If Washington can make a second half run and reach the playoffs, rookie Robert Griffin III could be a candidate for league MVP. Getty Images
The season is half over, so it's time for a first semester report card on the 2012 Washington Redskins. The record stands at 3-5, one game behind what I predicted in my season preview at the old blog. The team has at least been exciting to watch for the first time in years, primarily thanks to rookie quarterback Robert Griffin III who has the potential to be the game's most dynamic and dangerous offensive player.
On offense, the team continues to move the ball and score against virtually everyone despite injuries to key performers and inconsistency in the receiving corps. Defensively, the team has been a disaster. They've struggled most against the pass, but got thumped in the running game by a Steelers team that hadn't run successfully all season.
At any rate, here are individual first semester grades for key Redskins:
Robert Griffin III -- A -- I sorta gave away my thunder on this one given that I wrote a few weeks ago that Griffin might be having the best season for a rookie QB, well, ever. How good has Griffin been? His first "bad" game of the season was last week against Pittsburgh, and his receivers had to drop 7 passes for it to happen. Even after that drop-filled game, Griffin ranks 5th in completion percentage, 7th in passer rating, and 4th in yards per passing attempt. I anticipate the coaching staff asking him to do even more in the passing game the rest of the way. If the Skins could somehow cobble together a winning streak and reach the playoffs, Griffin could receive league MVP consideration. Yes, I'm serious.
Alfred Morris -- A- -- The rookie, not selected until the 6th round (overlooked because of concerns about his size, speed and fumbling in college), is tied (with Adrian Peterson) for 3rd most carries in the NFL, ranks 3rd in rushing yards, 8th in yards per attempt, and 5th in rushing TDs. Why the "minus" on his grade? Research by Brian Burke at Advanced NFL Stats indicate that the most important rushing stat is "success rate" -- a measure of how often a runner improves the team's odds of scoring or earning a first down. Morris ranks just 26th in this stat -- a below average 40.1%. Even so, he's having an impressive rookie season.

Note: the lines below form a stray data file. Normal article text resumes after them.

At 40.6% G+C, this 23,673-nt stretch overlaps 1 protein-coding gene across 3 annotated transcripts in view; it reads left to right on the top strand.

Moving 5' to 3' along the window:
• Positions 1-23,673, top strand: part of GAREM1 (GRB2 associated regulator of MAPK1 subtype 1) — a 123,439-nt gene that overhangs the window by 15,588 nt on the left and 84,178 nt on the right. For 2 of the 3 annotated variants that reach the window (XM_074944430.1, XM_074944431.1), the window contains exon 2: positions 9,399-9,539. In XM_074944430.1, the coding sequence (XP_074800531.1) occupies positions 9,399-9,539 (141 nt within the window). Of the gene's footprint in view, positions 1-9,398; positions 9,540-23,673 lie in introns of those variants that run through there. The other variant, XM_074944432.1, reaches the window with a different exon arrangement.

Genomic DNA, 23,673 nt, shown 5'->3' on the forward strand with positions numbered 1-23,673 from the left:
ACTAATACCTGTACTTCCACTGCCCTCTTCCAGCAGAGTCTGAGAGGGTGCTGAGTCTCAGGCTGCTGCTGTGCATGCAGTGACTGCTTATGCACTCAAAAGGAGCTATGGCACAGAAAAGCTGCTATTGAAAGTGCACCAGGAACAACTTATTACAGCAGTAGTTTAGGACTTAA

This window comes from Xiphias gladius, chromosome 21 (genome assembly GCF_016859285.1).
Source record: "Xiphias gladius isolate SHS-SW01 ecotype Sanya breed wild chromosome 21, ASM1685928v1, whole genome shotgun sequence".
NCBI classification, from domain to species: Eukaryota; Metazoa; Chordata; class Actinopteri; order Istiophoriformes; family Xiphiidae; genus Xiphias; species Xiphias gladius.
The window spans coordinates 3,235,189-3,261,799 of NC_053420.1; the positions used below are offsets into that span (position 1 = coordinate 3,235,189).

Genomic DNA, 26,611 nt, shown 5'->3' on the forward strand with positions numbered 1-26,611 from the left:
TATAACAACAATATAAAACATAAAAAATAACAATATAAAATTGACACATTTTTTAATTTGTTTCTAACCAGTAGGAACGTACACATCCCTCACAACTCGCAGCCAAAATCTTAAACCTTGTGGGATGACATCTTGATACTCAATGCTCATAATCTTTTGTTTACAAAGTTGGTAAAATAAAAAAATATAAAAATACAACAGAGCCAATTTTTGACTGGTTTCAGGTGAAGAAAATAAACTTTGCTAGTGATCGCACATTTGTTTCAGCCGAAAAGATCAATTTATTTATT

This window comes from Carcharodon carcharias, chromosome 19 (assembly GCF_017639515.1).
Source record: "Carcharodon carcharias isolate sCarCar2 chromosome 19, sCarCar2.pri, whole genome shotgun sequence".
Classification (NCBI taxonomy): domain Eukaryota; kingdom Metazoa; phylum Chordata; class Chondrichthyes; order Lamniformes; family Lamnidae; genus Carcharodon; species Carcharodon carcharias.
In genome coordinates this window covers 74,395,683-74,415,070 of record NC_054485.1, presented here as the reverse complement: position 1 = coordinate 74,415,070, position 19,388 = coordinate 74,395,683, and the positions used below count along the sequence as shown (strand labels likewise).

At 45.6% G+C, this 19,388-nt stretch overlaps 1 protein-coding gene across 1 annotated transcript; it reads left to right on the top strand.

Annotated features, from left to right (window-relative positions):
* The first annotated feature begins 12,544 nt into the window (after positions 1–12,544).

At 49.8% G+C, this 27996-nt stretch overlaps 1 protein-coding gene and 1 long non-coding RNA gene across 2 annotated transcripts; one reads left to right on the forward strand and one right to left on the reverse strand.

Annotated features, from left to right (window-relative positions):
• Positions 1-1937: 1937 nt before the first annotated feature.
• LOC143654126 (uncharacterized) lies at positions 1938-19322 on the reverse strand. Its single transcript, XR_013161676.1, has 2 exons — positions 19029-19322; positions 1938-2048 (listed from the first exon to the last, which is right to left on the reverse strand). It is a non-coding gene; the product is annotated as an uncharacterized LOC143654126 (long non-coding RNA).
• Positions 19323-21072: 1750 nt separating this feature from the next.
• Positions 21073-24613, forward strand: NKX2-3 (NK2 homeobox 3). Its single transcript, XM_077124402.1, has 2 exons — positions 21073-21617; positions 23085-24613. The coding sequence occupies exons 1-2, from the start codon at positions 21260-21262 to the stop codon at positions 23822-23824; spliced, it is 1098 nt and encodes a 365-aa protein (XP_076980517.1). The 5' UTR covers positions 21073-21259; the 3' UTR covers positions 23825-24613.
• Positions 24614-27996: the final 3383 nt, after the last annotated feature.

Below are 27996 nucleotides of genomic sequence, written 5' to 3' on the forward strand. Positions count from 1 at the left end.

Santana Moss -- B -- Coaches envisioned the veteran in the role of a 3rd receiver this season, but Pierre Garcon's foot injury has thrust Moss into a bigger role. He's tied for the team lead as Washington's most targeted receiver, and he has come through with some important plays. He's also let them down with some important drops.
Josh Morgan -- B- -- Morgan is turning in his most productive NFL season, despite the atrocious unsportsmanlike conduct penalty he took early in the season. The physical, athletic receiver is an effective blocker, and he has the league's 3rd best "catch rate" (catches / times targeted).
Leonard Hankerson -- C -- Hankerson is tied with Moss in targets and receptions, and has gained just 18 fewer yards. Why the lower grade? Hankerson has produced four fewer TDs and half a yard less per target despite the fact that 30% of his targets have been deep (20+ yards from scrimmage), while just 14% of Moss's targets have been deep balls. In other words, Washington is trying to get the ball deep to Hankerson, but he isn't producing big plays on those longer attempts. And he's had drop problems.
Fred Davis -- A- -- After a slow start, Davis was putting together a productive season before he tore his Achilles. He led the team in catch rate (77.4%) and was producing the highest yards per target on the team despite seldom being targeted downfield. The Skins miss him.
Logan Paulsen -- B -- Paulsen is a blocker, who has seen more action in the passing game since Davis went out. The B is primarily for the blocking, because his receiver skills are...unspectacular.